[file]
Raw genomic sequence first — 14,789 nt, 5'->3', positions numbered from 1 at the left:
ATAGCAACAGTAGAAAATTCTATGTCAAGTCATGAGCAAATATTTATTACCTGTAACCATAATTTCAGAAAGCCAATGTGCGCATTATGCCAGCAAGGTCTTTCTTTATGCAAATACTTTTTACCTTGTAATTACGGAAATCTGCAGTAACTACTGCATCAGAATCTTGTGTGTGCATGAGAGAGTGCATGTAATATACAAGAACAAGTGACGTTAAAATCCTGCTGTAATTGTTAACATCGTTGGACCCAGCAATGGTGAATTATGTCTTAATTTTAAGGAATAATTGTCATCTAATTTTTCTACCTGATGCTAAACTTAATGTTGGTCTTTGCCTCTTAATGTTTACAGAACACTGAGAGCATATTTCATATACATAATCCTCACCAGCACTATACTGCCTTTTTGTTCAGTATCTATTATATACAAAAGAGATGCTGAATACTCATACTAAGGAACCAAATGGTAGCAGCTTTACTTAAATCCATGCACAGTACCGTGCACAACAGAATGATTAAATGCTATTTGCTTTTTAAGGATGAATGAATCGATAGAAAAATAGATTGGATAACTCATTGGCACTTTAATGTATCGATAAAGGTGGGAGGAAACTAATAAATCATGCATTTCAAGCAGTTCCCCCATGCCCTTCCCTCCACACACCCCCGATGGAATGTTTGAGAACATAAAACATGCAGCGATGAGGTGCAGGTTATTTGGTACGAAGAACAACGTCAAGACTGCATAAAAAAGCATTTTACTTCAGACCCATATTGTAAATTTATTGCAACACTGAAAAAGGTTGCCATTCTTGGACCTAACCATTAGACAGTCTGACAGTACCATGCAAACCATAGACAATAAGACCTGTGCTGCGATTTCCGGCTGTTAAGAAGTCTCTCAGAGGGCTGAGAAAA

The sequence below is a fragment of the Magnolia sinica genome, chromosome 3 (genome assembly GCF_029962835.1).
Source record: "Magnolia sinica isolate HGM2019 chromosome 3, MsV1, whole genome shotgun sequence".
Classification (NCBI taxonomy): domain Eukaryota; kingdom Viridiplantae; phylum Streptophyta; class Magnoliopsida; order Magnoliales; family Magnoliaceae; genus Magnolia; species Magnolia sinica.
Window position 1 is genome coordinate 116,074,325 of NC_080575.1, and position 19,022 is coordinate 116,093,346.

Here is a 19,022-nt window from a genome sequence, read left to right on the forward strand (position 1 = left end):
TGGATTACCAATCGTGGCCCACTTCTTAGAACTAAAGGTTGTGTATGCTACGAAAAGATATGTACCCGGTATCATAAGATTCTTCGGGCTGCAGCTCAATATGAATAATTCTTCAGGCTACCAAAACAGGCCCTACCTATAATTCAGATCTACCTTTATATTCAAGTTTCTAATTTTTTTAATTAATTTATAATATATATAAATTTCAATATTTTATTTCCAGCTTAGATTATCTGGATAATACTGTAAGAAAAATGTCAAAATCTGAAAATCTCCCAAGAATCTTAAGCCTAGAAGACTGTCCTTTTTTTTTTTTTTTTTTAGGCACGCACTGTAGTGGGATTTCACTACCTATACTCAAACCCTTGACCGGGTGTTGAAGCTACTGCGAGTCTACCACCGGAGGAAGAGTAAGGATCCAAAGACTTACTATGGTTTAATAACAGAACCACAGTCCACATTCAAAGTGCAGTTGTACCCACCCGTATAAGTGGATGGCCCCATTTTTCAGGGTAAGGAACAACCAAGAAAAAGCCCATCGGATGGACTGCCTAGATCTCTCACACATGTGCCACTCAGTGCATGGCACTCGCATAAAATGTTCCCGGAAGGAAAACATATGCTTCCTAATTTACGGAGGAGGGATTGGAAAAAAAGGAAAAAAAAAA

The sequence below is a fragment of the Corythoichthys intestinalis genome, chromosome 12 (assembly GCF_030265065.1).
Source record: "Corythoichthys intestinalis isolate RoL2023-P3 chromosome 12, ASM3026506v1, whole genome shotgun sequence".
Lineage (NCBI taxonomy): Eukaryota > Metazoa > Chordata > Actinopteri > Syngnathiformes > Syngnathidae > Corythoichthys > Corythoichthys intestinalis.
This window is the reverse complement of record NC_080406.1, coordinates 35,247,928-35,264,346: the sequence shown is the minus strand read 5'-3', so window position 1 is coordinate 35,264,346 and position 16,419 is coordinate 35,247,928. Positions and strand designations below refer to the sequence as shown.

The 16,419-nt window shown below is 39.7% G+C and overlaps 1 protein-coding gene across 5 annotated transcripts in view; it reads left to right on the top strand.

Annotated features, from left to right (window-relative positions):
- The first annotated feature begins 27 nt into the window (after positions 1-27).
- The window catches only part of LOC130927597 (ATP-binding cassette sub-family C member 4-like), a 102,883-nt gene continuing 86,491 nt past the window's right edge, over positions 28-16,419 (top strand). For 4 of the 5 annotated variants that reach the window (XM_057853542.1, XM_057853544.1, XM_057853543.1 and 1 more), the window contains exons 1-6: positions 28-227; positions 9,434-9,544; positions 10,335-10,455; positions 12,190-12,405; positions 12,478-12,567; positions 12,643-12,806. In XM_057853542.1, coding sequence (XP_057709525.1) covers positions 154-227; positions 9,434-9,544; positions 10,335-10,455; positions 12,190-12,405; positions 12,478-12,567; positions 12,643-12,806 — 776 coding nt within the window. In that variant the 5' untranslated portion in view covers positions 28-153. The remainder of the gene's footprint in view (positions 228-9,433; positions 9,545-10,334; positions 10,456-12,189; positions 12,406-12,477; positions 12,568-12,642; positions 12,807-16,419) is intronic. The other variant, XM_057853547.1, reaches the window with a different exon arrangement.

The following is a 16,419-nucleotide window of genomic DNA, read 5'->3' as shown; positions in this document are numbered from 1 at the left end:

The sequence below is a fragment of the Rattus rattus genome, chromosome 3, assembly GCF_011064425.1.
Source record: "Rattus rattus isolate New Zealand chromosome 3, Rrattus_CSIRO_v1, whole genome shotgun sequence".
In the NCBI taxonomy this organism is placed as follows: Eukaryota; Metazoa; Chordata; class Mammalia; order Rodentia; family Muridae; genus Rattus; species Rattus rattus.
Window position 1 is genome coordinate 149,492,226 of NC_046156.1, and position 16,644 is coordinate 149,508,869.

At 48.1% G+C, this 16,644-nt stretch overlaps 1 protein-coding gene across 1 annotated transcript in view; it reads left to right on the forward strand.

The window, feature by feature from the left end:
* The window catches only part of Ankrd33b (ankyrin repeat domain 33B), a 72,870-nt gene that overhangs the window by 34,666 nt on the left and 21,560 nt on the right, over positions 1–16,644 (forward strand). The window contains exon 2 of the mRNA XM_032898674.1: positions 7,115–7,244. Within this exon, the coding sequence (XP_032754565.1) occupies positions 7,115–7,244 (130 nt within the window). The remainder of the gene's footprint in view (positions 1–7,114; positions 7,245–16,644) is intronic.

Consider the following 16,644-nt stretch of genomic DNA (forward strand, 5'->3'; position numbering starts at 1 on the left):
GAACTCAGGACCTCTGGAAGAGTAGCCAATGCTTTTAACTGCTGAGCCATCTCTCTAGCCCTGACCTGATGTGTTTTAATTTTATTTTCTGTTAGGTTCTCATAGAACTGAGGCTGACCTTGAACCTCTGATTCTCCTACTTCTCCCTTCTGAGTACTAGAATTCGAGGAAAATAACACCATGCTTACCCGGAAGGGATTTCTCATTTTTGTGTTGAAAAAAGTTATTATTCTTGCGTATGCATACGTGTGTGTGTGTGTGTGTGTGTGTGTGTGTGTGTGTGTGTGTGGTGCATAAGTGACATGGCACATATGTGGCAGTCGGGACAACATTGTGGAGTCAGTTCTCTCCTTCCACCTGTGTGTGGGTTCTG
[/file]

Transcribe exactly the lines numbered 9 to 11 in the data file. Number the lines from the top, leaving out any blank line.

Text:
The sequence below is a fragment of the Corythoichthys intestinalis genome, chromosome 12 (assembly GCF_030265065.1).
Source record: "Corythoichthys intestinalis isolate RoL2023-P3 chromosome 12, ASM3026506v1, whole genome shotgun sequence".
Lineage (NCBI taxonomy): Eukaryota > Metazoa > Chordata > Actinopteri > Syngnathiformes > Syngnathidae > Corythoichthys > Corythoichthys intestinalis.